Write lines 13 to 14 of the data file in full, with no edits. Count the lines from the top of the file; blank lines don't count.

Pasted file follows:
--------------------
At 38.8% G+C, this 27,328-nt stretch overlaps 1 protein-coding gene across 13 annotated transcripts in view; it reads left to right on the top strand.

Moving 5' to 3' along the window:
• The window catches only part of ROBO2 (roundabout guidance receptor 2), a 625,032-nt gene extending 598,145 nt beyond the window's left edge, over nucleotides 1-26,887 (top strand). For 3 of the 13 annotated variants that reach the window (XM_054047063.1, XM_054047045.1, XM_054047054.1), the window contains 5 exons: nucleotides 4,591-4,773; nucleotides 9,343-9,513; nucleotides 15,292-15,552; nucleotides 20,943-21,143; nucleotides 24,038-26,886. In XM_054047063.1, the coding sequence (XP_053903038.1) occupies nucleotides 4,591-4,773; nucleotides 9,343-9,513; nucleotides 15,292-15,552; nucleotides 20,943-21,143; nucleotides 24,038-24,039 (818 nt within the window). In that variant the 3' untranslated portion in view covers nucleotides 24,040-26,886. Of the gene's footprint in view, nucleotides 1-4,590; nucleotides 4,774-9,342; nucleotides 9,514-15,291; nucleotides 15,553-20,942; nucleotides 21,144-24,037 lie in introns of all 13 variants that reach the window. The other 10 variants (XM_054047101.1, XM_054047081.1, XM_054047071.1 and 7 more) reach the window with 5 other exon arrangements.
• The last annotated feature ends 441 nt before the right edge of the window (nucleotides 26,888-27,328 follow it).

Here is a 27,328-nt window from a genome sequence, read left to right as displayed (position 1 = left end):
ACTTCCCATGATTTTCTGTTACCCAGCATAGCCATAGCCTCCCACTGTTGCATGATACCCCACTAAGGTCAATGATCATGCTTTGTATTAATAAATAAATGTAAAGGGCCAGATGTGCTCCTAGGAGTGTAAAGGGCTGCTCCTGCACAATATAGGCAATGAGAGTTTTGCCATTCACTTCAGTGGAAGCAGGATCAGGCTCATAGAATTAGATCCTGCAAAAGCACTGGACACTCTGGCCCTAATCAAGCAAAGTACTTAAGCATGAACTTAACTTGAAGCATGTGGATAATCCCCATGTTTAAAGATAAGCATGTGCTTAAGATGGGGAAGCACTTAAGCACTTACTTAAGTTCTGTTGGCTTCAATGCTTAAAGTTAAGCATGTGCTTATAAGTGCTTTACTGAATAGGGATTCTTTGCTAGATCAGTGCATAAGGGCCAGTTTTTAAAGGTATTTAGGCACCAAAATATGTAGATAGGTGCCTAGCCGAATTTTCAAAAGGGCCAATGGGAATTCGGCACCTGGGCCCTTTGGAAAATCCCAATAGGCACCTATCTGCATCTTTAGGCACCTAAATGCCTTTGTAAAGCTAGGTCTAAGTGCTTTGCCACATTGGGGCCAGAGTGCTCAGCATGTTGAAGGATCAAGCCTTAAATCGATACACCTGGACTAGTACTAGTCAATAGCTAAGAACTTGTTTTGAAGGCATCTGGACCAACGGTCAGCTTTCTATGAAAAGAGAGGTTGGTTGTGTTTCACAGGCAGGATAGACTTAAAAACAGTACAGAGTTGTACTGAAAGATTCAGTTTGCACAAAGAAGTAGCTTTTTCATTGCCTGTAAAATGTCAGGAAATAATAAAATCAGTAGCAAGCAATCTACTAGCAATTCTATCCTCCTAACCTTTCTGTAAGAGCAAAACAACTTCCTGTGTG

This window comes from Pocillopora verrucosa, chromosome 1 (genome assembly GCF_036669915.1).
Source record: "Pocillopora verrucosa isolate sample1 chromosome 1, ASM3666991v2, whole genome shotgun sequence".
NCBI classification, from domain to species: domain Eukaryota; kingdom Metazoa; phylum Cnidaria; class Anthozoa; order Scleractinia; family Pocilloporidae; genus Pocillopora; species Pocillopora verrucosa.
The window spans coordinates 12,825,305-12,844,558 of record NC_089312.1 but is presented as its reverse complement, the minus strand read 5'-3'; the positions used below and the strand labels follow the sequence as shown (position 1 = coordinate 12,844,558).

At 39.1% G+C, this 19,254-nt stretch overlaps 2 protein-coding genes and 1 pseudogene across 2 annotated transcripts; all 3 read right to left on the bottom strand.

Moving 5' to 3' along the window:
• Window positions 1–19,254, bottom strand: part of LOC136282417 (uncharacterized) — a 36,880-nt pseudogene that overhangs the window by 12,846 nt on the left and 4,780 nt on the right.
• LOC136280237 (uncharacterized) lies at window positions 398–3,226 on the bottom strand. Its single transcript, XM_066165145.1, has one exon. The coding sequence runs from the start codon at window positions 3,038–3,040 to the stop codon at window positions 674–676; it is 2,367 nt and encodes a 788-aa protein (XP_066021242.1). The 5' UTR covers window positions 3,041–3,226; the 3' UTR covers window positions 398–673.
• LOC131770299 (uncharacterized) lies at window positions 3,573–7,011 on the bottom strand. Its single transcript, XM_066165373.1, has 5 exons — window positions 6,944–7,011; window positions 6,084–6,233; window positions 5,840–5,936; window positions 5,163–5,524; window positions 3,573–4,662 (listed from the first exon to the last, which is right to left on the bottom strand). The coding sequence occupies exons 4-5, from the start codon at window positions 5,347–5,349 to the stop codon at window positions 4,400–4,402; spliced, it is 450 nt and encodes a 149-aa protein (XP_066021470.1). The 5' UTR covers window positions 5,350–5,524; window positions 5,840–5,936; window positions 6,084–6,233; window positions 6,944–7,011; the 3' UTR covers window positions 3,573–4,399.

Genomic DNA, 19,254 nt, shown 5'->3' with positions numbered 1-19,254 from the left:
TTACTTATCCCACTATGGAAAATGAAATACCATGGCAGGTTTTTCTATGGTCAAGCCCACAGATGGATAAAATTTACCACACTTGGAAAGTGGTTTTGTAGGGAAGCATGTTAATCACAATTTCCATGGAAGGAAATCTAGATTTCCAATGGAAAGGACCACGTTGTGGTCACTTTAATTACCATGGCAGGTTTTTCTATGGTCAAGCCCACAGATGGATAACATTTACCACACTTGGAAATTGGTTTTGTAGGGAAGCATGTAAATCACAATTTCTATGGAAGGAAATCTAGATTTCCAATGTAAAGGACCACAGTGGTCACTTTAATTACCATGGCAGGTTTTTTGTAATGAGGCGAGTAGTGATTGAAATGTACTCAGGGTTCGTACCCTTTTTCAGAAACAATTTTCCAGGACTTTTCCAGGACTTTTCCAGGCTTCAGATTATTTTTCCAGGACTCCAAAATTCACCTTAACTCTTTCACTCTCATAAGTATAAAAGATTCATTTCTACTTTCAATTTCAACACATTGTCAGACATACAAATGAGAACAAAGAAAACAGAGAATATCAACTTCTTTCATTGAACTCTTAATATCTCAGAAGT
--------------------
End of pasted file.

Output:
• Window positions 1–19,254, bottom strand: part of LOC136282417 (uncharacterized) — a 36,880-nt pseudogene that overhangs the window by 12,846 nt on the left and 4,780 nt on the right.
• LOC136280237 (uncharacterized) lies at window positions 398–3,226 on the bottom strand. Its single transcript, XM_066165145.1, has one exon. The coding sequence runs from the start codon at window positions 3,038–3,040 to the stop codon at window positions 674–676; it is 2,367 nt and encodes a 788-aa protein (XP_066021242.1). The 5' UTR covers window positions 3,041–3,226; the 3' UTR covers window positions 398–673.